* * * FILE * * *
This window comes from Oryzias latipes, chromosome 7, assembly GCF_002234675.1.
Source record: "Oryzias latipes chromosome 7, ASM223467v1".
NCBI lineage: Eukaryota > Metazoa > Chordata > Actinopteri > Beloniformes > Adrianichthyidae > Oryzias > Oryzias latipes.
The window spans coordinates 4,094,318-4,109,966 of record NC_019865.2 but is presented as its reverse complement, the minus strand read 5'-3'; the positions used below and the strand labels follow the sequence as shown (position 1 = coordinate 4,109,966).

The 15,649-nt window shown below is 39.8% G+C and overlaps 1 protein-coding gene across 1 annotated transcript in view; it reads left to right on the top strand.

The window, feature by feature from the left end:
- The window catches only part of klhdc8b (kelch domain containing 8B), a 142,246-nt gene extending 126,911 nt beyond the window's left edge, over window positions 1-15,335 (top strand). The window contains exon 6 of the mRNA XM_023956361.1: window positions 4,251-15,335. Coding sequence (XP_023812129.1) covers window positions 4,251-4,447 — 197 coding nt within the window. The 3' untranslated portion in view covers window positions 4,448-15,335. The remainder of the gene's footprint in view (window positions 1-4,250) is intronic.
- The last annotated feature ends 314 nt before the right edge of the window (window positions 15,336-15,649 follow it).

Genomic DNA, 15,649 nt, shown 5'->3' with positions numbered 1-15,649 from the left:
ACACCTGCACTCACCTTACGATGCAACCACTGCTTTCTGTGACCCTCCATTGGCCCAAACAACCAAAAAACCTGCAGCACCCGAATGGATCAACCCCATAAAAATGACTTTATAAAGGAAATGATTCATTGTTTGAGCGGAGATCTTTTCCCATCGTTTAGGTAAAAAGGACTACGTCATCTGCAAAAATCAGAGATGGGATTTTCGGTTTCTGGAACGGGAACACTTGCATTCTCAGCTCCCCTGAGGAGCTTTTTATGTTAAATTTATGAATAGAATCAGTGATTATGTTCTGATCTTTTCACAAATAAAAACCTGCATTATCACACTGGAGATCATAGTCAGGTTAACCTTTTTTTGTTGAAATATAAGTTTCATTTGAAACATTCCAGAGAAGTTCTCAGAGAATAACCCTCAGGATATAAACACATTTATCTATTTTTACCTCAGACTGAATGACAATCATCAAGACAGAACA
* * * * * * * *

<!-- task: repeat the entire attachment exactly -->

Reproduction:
This window comes from Oryzias latipes, chromosome 7, assembly GCF_002234675.1.
Source record: "Oryzias latipes chromosome 7, ASM223467v1".
NCBI lineage: Eukaryota > Metazoa > Chordata > Actinopteri > Beloniformes > Adrianichthyidae > Oryzias > Oryzias latipes.
The window spans coordinates 4,094,318-4,109,966 of record NC_019865.2 but is presented as its reverse complement, the minus strand read 5'-3'; the positions used below and the strand labels follow the sequence as shown (position 1 = coordinate 4,109,966).

The 15,649-nt window shown below is 39.8% G+C and overlaps 1 protein-coding gene across 1 annotated transcript in view; it reads left to right on the top strand.

The window, feature by feature from the left end:
- The window catches only part of klhdc8b (kelch domain containing 8B), a 142,246-nt gene extending 126,911 nt beyond the window's left edge, over window positions 1-15,335 (top strand). The window contains exon 6 of the mRNA XM_023956361.1: window positions 4,251-15,335. Coding sequence (XP_023812129.1) covers window positions 4,251-4,447 — 197 coding nt within the window. The 3' untranslated portion in view covers window positions 4,448-15,335. The remainder of the gene's footprint in view (window positions 1-4,250) is intronic.
- The last annotated feature ends 314 nt before the right edge of the window (window positions 15,336-15,649 follow it).

Genomic DNA, 15,649 nt, shown 5'->3' with positions numbered 1-15,649 from the left:
ACACCTGCACTCACCTTACGATGCAACCACTGCTTTCTGTGACCCTCCATTGGCCCAAACAACCAAAAAACCTGCAGCACCCGAATGGATCAACCCCATAAAAATGACTTTATAAAGGAAATGATTCATTGTTTGAGCGGAGATCTTTTCCCATCGTTTAGGTAAAAAGGACTACGTCATCTGCAAAAATCAGAGATGGGATTTTCGGTTTCTGGAACGGGAACACTTGCATTCTCAGCTCCCCTGAGGAGCTTTTTATGTTAAATTTATGAATAGAATCAGTGATTATGTTCTGATCTTTTCACAAATAAAAACCTGCATTATCACACTGGAGATCATAGTCAGGTTAACCTTTTTTTGTTGAAATATAAGTTTCATTTGAAACATTCCAGAGAAGTTCTCAGAGAATAACCCTCAGGATATAAACACATTTATCTATTTTTACCTCAGACTGAATGACAATCATCAAGACAGAACA